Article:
“Are you being serious, Frankenstein?” Transtextuality and Postmodern Tenets in Peter Ackroyd’s "The Casebook of Victor Frankenstein"
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This article is grounded on the premise that the story behind Mary Shelley’s novel Frankenstein; or the Modern Prometheus (1818) has acquired the status of a myth, which has been subjected to all sorts of adaptations that have ensured its current popularity. Looking into Frankenstein as a romantic text with certain traits that forestall postmodern theories, this study approaches Peter Ackroyd’s novel The Casebook of Victor Frankenstein (2008) as a postmodern adaptation of Mary Shelley’s classic through Gérard Genette’s inclusive critical term of transtextuality. With the aim to identify Ackroyd’s contribution to the myth of Frankenstein, this article analyses instances of intertextuality, insofar as Ackroyd’s text reproduces quotations from some of Mary Shelley’s autobiographical writings as well as from her seminal novel Frankenstein. Through displays of hypertextuality, Ackroyd’s postmodern novel also transforms Shelley’s original story resorting to metafiction, introducing changes in the structure and the focalisation of the narrative, and making use of parodic elements. Finally, Ackroyd’s postmodern novel also presents examples of metatextuality, inasmuch as it incorporates twists in the plot as a result of applying different critical readings of Mary Shelley’s seminal text.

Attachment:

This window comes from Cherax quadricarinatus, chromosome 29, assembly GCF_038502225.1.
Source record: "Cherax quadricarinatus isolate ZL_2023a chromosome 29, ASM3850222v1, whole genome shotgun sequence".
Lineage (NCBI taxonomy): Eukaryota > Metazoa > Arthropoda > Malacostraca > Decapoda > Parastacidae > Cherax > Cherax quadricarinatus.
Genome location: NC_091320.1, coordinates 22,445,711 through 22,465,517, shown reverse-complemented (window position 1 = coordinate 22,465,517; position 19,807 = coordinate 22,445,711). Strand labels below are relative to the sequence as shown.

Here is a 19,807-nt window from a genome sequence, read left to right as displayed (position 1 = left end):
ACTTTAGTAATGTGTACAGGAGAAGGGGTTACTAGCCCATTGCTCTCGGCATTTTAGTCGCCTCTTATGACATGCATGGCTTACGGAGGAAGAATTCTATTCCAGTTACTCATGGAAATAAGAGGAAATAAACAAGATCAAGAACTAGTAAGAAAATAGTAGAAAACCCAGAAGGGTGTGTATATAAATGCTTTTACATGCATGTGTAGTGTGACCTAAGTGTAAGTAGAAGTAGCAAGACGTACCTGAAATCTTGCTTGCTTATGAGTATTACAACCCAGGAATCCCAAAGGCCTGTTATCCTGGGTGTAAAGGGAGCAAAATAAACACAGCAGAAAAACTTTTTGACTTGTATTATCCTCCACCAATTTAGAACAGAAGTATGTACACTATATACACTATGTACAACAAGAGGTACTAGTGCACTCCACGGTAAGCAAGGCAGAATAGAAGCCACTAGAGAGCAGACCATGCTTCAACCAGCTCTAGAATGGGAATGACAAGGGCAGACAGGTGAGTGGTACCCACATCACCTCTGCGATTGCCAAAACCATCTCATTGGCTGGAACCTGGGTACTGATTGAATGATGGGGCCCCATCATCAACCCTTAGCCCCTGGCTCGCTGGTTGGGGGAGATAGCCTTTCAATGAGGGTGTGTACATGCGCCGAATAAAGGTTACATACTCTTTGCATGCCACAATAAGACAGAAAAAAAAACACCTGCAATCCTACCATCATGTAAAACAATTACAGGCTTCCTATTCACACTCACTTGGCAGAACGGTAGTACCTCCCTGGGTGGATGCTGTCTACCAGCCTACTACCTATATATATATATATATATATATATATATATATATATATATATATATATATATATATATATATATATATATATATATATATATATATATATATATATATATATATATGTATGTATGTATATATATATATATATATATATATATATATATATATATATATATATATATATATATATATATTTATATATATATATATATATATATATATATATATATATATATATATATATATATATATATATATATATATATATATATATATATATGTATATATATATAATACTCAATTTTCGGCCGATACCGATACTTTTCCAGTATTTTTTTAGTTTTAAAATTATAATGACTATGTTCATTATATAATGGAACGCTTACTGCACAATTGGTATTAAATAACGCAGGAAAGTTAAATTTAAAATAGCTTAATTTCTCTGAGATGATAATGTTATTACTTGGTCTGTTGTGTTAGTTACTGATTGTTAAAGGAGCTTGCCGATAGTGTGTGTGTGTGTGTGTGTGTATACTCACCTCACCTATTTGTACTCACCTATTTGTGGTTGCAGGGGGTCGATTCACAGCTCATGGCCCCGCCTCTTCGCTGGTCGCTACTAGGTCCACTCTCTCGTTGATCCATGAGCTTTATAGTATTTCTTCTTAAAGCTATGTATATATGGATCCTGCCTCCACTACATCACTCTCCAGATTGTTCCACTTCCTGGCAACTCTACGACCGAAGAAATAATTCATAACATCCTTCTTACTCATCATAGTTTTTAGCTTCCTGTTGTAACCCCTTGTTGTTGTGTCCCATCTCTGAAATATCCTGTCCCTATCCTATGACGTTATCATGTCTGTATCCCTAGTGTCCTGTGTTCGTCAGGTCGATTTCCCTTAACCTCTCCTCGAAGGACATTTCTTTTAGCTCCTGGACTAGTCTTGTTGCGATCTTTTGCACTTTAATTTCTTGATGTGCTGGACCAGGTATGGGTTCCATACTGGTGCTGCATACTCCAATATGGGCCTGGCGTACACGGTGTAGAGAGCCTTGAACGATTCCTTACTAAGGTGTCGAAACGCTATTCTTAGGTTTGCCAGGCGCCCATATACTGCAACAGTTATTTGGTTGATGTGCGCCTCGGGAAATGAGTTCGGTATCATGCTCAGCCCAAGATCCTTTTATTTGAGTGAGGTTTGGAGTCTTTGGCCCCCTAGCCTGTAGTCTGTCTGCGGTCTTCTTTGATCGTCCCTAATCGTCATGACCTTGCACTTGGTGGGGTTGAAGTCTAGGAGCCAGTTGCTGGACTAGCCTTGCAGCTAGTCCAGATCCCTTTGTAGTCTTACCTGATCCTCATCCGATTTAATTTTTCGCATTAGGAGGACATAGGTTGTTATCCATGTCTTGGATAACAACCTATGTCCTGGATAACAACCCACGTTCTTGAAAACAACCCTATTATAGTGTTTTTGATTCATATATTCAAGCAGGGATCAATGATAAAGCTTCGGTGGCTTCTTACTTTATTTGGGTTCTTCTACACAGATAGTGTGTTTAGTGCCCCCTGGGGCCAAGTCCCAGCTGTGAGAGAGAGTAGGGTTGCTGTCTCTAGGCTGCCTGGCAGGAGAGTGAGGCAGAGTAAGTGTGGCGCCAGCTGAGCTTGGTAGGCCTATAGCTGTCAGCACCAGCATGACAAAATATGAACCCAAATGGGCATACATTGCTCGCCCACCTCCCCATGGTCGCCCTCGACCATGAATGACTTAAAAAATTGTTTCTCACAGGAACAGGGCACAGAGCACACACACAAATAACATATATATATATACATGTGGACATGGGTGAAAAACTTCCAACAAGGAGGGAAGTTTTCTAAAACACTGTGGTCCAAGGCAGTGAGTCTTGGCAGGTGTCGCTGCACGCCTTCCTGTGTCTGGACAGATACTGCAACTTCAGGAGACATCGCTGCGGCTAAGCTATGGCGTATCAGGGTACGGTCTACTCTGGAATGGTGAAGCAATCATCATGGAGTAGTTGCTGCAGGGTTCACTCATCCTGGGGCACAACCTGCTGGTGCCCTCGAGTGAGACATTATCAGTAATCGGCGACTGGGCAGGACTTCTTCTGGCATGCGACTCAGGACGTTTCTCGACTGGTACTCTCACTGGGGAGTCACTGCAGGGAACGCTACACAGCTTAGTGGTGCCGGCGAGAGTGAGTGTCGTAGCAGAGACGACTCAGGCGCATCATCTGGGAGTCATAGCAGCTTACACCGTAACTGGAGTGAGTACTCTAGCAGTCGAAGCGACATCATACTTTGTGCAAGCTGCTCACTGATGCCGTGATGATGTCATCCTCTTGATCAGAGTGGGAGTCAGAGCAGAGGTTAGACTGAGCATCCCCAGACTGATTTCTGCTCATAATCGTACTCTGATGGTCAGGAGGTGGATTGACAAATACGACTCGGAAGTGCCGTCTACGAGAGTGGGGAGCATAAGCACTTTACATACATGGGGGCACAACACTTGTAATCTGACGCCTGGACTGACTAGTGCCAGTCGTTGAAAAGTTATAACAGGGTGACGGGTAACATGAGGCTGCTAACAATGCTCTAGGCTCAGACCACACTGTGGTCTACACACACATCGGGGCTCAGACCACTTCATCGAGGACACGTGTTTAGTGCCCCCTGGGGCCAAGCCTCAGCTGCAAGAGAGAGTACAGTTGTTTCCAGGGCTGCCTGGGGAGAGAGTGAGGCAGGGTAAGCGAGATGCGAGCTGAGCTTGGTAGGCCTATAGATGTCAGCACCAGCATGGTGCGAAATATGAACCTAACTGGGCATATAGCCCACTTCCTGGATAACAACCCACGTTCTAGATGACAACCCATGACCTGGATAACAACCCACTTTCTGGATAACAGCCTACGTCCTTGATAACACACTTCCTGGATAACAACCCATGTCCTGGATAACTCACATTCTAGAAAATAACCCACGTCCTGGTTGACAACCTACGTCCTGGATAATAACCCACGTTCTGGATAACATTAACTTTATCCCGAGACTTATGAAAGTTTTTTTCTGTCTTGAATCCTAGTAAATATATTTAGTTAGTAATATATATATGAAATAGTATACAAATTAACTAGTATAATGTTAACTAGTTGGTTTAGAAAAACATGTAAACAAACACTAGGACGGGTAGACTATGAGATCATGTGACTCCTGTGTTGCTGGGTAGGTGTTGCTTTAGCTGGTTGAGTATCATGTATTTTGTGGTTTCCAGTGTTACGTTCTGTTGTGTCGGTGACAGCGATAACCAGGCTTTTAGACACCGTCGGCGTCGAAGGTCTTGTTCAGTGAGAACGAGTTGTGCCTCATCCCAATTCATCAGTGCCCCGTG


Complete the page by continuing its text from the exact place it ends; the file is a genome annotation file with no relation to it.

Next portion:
Is part ofComplutense Journal of English Studies, 2017, núm. 25, 191-207
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